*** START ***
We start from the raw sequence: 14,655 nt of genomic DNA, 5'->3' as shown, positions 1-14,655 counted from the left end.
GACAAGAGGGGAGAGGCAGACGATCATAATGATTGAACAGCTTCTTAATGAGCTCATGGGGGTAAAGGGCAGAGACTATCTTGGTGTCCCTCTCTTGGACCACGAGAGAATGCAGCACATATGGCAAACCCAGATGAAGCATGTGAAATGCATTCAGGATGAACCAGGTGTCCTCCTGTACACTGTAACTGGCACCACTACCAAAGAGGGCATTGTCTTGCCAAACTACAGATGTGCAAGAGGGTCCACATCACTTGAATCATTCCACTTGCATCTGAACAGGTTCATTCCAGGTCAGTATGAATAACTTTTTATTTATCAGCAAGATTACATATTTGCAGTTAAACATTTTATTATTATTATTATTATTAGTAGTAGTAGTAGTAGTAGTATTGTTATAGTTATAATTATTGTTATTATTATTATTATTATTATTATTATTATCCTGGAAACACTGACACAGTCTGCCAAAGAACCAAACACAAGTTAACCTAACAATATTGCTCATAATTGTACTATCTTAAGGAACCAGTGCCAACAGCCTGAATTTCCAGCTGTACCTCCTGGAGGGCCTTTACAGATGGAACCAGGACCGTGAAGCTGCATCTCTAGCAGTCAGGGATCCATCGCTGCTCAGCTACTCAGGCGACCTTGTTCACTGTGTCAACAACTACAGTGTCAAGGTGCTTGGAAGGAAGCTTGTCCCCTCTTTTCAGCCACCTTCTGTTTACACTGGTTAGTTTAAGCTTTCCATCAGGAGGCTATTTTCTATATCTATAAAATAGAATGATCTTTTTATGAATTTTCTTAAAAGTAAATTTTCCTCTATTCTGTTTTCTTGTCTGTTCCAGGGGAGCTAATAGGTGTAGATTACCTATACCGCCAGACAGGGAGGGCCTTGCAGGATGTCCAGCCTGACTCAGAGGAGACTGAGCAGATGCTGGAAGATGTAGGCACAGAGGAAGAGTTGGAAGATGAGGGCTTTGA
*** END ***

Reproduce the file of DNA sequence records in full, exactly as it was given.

We start from the raw sequence: 14,655 nt of genomic DNA, 5'->3' as shown, positions 1-14,655 counted from the left end.
GACAAGAGGGGAGAGGCAGACGATCATAATGATTGAACAGCTTCTTAATGAGCTCATGGGGGTAAAGGGCAGAGACTATCTTGGTGTCCCTCTCTTGGACCACGAGAGAATGCAGCACATATGGCAAACCCAGATGAAGCATGTGAAATGCATTCAGGATGAACCAGGTGTCCTCCTGTACACTGTAACTGGCACCACTACCAAAGAGGGCATTGTCTTGCCAAACTACAGATGTGCAAGAGGGTCCACATCACTTGAATCATTCCACTTGCATCTGAACAGGTTCATTCCAGGTCAGTATGAATAACTTTTTATTTATCAGCAAGATTACATATTTGCAGTTAAACATTTTATTATTATTATTATTATTAGTAGTAGTAGTAGTAGTAGTATTGTTATAGTTATAATTATTGTTATTATTATTATTATTATTATTATTATTATCCTGGAAACACTGACACAGTCTGCCAAAGAACCAAACACAAGTTAACCTAACAATATTGCTCATAATTGTACTATCTTAAGGAACCAGTGCCAACAGCCTGAATTTCCAGCTGTACCTCCTGGAGGGCCTTTACAGATGGAACCAGGACCGTGAAGCTGCATCTCTAGCAGTCAGGGATCCATCGCTGCTCAGCTACTCAGGCGACCTTGTTCACTGTGTCAACAACTACAGTGTCAAGGTGCTTGGAAGGAAGCTTGTCCCCTCTTTTCAGCCACCTTCTGTTTACACTGGTTAGTTTAAGCTTTCCATCAGGAGGCTATTTTCTATATCTATAAAATAGAATGATCTTTTTATGAATTTTCTTAAAAGTAAATTTTCCTCTATTCTGTTTTCTTGTCTGTTCCAGGGGAGCTAATAGGTGTAGATTACCTATACCGCCAGACAGGGAGGGCCTTGCAGGATGTCCAGCCTGACTCAGAGGAGACTGAGCAGATGCTGGAAGATGTAGGCACAGAGGAAGAGTTGGAAGATGAGGGCTTTGA